What Are Accounting Records?

Accounting records are all of the documentation and books involved in the preparation of financial statements or records relevant to audits and financial reviews. Accounting records include records of assets and liabilities, monetary transactions, ledgers, journals, and any supporting documents such as checks and invoices.

Key Takeaways

  • Accounting records are all of the documents involved in preparing financial statements for a company.
  • Certain regulatory bodies require companies to keep their accounting records for several years in the event that they need to be reviewed.
  • Accounting records are often reviewed for audits, compliance checks, or other business related necessities.
  • Types of accounting records include transactions, general ledgers, trial balances, journals, and financial statements.

Understanding Accounting Records

Rules and laws are generally in place to force accounting entities and accounting firms to retain accounting records for a specified period of time. In the U.S., the Securities and Exchange Commission (SEC) requires that accounting firms retain records from audits and reviews for at least seven years and that they retain any records that support or cast doubt on the conclusions of an audit.

There is no universal agreement as to which collection of business documents comprise a comprehensive set of accounting records. Accounting records can be thought of as a catch-all term. Different parties, such as creditors, equity investors, or groups interested in corporate governance will have different, and often competing priorities; their demands or preferences for documentation will continuously change.

At different points in the economic or business cycle, parties demanding accounting records will alter their request for information based on the position in a cycle. For instance, at the start of an upswing in a business cycle, requests for financial statements might be strong, as equity investors are bullish. In contrast, during a dip in a business cycle, creditors might require more details surrounding balance sheet items, as they become more hesitant to extend credit.

In short, accounting records and even methods of accounting are continuously evolving to keep pace with the changing nature of business and the information demands of interested market participants.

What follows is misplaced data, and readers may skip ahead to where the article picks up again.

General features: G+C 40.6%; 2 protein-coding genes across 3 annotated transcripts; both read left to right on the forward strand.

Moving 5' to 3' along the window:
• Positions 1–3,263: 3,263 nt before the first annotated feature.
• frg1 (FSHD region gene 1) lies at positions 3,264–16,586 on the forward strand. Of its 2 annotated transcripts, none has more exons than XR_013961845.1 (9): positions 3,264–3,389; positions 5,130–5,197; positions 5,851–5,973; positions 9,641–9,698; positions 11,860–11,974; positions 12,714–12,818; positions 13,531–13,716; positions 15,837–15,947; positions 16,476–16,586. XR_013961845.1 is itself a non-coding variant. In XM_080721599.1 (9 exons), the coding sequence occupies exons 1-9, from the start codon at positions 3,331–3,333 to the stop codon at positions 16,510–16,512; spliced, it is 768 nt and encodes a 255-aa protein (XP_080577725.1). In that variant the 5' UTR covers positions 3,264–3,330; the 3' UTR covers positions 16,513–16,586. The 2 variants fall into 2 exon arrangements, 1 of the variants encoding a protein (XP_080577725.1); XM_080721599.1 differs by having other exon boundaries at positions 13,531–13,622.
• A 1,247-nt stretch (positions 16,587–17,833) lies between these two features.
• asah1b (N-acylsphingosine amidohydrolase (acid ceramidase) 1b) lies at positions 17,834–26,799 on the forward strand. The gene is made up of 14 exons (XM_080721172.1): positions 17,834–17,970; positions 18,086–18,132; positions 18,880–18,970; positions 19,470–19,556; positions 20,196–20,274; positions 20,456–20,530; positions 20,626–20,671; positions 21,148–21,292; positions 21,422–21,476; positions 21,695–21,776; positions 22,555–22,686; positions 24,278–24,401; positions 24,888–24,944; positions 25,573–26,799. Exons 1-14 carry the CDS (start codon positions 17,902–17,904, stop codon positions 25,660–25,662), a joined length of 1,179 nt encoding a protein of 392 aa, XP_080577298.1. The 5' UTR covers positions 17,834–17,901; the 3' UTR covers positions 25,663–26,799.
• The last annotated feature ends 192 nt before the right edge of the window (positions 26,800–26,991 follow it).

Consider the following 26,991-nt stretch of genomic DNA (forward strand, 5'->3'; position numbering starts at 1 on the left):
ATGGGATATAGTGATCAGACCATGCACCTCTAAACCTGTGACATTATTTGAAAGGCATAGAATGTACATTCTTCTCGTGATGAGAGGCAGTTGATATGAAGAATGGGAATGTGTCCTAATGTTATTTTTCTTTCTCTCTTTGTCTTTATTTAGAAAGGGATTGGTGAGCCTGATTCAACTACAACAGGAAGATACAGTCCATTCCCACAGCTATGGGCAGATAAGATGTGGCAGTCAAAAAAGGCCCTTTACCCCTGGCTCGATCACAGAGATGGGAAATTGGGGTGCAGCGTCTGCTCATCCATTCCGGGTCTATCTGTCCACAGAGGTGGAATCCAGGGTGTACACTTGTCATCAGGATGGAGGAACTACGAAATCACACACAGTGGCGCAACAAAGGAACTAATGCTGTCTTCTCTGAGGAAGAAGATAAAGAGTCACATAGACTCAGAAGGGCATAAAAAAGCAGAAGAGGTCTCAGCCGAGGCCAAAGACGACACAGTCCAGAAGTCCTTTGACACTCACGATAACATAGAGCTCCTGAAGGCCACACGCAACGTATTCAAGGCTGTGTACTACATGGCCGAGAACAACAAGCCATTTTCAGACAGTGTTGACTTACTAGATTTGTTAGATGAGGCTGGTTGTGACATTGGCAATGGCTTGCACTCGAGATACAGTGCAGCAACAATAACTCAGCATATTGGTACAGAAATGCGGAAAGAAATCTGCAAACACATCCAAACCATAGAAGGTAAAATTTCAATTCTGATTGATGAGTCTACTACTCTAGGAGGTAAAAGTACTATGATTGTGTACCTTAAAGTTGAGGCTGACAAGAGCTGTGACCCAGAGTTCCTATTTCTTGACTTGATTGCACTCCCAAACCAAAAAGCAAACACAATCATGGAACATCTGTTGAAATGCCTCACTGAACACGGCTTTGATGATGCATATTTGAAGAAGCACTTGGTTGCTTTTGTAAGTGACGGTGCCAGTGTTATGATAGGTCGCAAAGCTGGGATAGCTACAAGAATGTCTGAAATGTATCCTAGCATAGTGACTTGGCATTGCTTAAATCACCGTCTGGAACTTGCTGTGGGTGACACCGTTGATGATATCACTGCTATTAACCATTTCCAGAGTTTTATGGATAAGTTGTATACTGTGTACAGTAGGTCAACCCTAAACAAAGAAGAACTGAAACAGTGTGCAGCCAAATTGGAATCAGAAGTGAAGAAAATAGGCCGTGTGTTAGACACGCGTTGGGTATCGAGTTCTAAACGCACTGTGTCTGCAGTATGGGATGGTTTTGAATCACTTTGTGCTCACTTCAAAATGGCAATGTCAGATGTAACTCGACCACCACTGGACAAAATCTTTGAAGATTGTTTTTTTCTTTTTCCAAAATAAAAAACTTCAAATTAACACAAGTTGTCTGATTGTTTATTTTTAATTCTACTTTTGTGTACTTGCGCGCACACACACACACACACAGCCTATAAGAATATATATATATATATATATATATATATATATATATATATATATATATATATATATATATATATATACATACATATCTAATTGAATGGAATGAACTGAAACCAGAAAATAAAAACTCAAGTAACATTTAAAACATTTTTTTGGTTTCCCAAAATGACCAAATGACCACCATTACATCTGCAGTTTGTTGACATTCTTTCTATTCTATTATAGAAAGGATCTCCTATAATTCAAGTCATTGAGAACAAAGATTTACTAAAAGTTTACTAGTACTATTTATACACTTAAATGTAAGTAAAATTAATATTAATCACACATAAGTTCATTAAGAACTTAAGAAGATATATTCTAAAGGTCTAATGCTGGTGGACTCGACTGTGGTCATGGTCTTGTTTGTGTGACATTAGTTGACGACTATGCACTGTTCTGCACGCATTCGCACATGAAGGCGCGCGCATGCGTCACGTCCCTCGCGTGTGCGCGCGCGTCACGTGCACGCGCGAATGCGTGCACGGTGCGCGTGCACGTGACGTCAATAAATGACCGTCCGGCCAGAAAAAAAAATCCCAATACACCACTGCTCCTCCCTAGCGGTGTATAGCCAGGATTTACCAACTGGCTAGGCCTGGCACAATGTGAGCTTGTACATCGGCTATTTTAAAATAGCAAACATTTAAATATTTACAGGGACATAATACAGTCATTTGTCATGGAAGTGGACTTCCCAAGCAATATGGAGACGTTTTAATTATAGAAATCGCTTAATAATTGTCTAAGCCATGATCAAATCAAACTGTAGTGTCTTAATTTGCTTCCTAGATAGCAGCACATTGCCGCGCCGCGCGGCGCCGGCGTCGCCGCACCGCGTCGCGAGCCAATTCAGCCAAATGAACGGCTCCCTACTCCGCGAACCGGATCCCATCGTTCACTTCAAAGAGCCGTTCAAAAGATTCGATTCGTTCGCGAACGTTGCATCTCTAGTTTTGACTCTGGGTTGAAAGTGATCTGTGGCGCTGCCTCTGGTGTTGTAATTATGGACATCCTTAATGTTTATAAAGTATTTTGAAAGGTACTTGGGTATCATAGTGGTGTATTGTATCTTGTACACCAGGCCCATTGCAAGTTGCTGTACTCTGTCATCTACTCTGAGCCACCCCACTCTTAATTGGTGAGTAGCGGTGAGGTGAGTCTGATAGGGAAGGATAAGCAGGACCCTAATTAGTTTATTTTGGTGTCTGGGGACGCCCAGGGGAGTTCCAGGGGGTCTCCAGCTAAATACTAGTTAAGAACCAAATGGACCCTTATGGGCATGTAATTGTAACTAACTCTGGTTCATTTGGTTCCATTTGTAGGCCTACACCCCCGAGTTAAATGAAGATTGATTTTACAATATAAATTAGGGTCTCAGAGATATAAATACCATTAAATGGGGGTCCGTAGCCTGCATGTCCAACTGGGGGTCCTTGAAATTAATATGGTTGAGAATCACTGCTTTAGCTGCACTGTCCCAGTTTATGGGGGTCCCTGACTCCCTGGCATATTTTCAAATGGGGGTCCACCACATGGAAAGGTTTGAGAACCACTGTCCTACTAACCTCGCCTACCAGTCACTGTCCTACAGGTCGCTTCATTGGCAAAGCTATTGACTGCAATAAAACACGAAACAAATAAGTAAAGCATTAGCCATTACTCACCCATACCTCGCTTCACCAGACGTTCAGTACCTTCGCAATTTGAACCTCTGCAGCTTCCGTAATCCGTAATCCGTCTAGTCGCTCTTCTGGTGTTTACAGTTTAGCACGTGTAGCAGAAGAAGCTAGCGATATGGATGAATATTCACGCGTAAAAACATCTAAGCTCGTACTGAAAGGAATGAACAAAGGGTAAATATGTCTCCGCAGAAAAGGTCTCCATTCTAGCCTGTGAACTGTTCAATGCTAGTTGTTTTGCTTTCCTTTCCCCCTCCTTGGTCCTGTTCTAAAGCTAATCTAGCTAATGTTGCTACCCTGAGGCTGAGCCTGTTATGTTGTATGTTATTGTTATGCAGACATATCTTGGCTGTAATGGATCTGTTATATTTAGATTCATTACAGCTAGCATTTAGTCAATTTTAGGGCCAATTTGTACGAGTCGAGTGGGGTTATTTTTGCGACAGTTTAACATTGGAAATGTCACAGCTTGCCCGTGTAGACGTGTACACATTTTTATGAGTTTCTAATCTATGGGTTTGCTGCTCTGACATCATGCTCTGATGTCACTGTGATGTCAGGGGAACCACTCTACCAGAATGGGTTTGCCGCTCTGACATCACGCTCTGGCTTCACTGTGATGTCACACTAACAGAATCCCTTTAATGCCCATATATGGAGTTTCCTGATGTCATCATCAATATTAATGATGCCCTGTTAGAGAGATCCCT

Types of Accounting Records

Accounting records generally come in two forms: single entry and double entry. By its name, single entry is a much simpler method, which works better for smaller operations. The double entry method is more complex and requires two entries, one credit and one debit, for every transaction a business makes. The goal is to balance the books and account for the movement of cash through an organization. This is primarily done in larger corporations, which helps with spotting errors and potential fraud.

The specific types of accounting records that are reviewed consist of the transactions, journals, general ledgers, trial balances, and financial statements of a company.

Transactions

The transaction is the starting point for any accounting record. It is the catalyst for the entire process that shows any item bought or sold, depreciated, etc., that a business transacts.

Journals

Journals record all of the transactions that are made by a company. Journals can cover all of the entire transactions of a company or there can be different journals for different areas of the firm. The only necessity is that journals are kept up to date and that all the transactions are recorded in some manner.

General Ledgers

The general ledger is the movement of transactions in the journal to designated places in the general ledger that are outlined by the type of transaction. This makes it easier to comb through the transactions and categorize them correctly in the preparation of the trial balance and ultimately the financial statements.

Trial Balances

The trial balance is the summation of all credits and debits within the business cycle. Once this step has been completed, all entries should balance out. If they do not, this can reveal an error that must be corrected or possible fraud. It will be crucial to determine the disconnect.

Financial Statements

The financial statement is the final piece of document that comprises the components of all the other accounting documents. The financial statements are what will be provided to the public and to regulatory bodies for viewing. Investment analysts can review the financial statements to arrive at their thoughts on the company. Regulatory bodies can request the accounting documents that the financial statements were generated from to gain a deeper understanding of the company.